The Physics
Opus in profectus

Electric Power

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  1. Read the following description of the execution of Kenneth Stewart in Virginia on 23 September 1998.

    The electric cycle, 1,825 volts at approximately 7.5 amps for 30 seconds, then 240 volts at approximately 1.5 amps for 60 seconds… a 5 second pause intervenes, and the cycle is repeated, was designed to render the condemned brain dead within the first few moments. The function of the remainder of the cycle is to stop the body's organs so that a physician can certify that death has occurred…

    Amnesty International, 1998

    1. the total electric energy delivered to Mr. Stewart on the day of his execution.
    2. his change in temperature assuming assuming a standard 70 kg mass and a body made entirely of water.
  2. Humboldt State University in northern California has a unique laboratory devoted to appropriate technology called the Campus Center for Appropriate Technology (CCAT). One of the many innovations pioneered at CCAT is a project known as "pedal power" — a set of stationary bicycles connected to electrical generators that provide current for household use.

    Most of the energy used to fuel the CCAT house comes from the sun, but a battery bank is also charged with 24 V permanent magnet DC generators run by exercise bikes in the basement. The flywheel on each bike is furnished with a groove. Through this groove is a belt that is attached to the generator's central shaft. The average person pedaling 70 rpm spins the shaft creating an electrical current of 4 A…. This allows someone to get a comfortable workout while at the same time charging the batteries.

    Auto-Free Times, 2001

    Now answer these questions…
    1. Determine the power output of person pedaling a stationary bicycle at the CCAT house.
    2. How much work does the person do in one minute?
    3. Over what total distance have the pedals moved in one minute? (Assume a crank arm length of 18 cm.)
    4. How fast are the person's feet moving while generating power at the CCAT house?
    5. With what average force does a typical person in the CCAT house push down on the pedals?
  3. Which of these apparently similar rechargeable batteries is "best"? Answer this by computing the…
    1. charge in…
      1. milliamp hours [mAh]
      2. coulombs [C]
    2. potential energy in…
      1. milliwatt hours [mWh]
      2. joues [J]

    Compile your findings in a table like this one.

    Two apparently similar rechargeable batteries
    type voltage charge energy
      (V) (mAh) (C) (mWh) (J)
    NiZn 1.6     2500  
    NiMH 1.2 2500      
  4. Write something completely different.


  1. Why are large voltages used in electric power transmission lines? Why not use large currents instead?


  1. Fermi National Accelerator Laboratory is the premiere high energy physics laboratory in the United States. Typical experiments at Fermilab involve producing beams of subatomic particles, accelerating them to high velocities, and them smashing them into stationary targets or other particle beams. Read the following passage from their newsletter,.

    [Physicist Sergei] Nagaitsev's group has created a record-breaking electron beam with a continuous current of 500 milliamps at an energy of 3.5 MeV. To the layperson, these numbers may not seem significant. After all, half an amp is the current flowing through the wire of a typical light bulb. However, the electrons in the beam travel at a much higher energy than those in a wire, leading to a beam power that even amazes the non-experts. "We are holding a world record in DC beam power," Nagaitsev said. "About two megawatts." For comparison, this amount of power is sufficient to operate two thousand kitchen refrigerators simultaneously.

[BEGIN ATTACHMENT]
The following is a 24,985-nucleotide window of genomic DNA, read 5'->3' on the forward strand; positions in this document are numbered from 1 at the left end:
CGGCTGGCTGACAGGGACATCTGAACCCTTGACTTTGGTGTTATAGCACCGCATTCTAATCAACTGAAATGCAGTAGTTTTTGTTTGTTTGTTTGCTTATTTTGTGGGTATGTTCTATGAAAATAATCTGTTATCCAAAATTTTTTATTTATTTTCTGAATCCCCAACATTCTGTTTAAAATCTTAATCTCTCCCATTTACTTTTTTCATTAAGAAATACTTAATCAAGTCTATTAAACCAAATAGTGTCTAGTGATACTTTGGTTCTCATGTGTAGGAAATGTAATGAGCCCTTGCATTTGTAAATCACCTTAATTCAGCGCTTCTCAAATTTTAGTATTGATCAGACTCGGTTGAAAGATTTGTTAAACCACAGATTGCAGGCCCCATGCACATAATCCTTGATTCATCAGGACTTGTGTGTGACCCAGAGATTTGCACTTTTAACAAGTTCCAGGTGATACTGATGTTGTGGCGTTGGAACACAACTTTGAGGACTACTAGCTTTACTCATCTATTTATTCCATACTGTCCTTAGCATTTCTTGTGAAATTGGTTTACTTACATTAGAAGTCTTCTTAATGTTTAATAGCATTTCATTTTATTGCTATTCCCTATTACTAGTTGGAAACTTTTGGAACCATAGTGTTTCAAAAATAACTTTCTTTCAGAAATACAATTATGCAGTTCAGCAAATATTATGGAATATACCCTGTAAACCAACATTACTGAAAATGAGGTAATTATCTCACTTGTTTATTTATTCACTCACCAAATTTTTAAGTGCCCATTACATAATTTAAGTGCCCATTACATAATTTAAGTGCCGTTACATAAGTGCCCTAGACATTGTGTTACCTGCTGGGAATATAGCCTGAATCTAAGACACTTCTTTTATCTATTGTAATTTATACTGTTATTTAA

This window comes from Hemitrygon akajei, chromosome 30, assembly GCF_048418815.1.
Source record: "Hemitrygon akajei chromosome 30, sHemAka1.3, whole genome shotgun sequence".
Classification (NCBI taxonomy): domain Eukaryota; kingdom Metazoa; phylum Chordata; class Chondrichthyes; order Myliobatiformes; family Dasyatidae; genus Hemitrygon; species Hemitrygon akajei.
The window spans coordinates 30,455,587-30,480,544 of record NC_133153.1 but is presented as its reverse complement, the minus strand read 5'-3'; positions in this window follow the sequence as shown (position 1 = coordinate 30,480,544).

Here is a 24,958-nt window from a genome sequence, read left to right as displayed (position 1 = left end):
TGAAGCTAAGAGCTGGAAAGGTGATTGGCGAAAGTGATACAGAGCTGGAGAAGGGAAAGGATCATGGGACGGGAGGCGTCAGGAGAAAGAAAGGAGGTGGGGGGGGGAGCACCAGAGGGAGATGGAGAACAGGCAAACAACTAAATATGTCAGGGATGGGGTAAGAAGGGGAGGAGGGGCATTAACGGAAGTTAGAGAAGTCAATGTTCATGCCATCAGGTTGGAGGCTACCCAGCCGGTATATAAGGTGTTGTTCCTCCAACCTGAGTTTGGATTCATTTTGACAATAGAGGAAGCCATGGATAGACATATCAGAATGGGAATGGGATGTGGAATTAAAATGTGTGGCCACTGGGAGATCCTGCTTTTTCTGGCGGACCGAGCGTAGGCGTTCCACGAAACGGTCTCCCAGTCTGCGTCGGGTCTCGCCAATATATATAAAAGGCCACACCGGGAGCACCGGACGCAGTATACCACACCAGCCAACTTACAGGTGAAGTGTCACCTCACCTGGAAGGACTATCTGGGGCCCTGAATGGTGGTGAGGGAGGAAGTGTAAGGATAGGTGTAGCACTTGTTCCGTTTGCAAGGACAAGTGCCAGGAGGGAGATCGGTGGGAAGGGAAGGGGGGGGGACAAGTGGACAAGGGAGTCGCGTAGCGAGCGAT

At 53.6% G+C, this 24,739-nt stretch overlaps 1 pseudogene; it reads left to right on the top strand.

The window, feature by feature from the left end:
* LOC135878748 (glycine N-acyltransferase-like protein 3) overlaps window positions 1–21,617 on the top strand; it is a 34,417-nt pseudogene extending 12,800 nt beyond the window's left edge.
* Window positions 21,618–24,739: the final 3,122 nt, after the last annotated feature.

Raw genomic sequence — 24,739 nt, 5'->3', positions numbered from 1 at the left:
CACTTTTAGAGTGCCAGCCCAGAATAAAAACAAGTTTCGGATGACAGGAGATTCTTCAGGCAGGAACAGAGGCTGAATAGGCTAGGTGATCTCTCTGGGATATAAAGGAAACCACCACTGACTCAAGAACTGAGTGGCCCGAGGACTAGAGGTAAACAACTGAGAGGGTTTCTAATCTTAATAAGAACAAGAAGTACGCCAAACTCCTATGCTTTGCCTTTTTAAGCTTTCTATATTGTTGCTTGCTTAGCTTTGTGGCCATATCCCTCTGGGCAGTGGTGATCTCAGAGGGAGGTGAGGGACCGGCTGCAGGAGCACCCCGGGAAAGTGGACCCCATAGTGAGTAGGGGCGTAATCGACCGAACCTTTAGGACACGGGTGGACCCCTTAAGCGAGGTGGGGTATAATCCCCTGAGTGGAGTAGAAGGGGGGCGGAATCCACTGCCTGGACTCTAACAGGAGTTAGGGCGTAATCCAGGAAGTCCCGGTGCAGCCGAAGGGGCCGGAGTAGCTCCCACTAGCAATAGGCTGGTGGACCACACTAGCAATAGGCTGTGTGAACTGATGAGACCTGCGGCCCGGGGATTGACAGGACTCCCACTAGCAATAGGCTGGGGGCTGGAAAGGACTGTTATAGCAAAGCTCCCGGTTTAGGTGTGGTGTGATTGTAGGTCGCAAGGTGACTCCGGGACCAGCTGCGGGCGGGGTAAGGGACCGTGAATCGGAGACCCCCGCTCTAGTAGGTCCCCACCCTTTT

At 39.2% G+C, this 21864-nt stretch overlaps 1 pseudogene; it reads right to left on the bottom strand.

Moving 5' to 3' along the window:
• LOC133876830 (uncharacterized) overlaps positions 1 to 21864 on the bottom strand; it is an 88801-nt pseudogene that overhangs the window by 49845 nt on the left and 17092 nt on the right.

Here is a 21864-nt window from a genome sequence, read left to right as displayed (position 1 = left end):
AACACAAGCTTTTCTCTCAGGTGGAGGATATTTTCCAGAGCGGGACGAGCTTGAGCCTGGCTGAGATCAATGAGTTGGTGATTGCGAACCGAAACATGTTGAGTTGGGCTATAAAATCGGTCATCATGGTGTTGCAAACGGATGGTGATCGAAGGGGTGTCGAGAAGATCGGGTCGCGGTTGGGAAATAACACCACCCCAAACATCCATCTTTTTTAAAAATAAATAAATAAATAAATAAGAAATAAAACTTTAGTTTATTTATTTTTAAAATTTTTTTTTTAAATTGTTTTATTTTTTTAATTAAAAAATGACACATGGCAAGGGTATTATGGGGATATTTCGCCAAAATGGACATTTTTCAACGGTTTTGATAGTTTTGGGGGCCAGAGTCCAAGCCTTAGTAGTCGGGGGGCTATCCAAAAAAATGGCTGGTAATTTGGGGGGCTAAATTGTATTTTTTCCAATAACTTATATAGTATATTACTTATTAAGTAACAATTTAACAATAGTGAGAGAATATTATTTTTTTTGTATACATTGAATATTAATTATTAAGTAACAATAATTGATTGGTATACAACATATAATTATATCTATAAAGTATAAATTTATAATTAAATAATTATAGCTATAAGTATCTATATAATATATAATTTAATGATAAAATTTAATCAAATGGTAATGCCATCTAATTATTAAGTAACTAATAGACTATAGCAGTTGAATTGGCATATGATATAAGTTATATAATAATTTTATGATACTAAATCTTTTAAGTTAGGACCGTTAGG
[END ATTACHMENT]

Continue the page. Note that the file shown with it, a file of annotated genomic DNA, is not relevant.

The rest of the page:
FermiNews, 2002

    Verify the claims of the author through the following set of calculations…
    1. What kind of typical light bulb would have a half an amp of current running through it? (Assume a North American household voltage of 120 V.)
    2. Does the beam described by Nagaitsev actually have a power of about two megawatts? Justify your answer with a calculation.
    3. What power does Nagaitsev assume a typical home refrigerator needs to operate?
    4. What make and model of household refrigerator would require the approximate power you calculated in part c.?
    5. Purchase the refrigerator you identified in part d.
  2. During fair weather there exists an electric potential difference of about 400 kV between the positively charged ionosphere and the negatively charged surface of the Earth. This gives rise to a steady flow of electrons from the ground to the ionosphere known as the fair weather current. If the intensity of the fair weather current is on the order of 1 W/km2, determine…
    1. the fair weather current density
    2. the total fair weather current over the entire surface of the Earth
    3. the fair weather current through the top of your head in…
      1. ampères
      2. electrons per second
  3. The useful life of a battery is stated in ampere-hours. A typical 12 V car battery has a lifetime of 60 Ah. Suppose you left the headlights on when your car was parked and that they drew 3 A of current.
    1. How long would your battery last before it went dead?
    2. How much energy would it consume?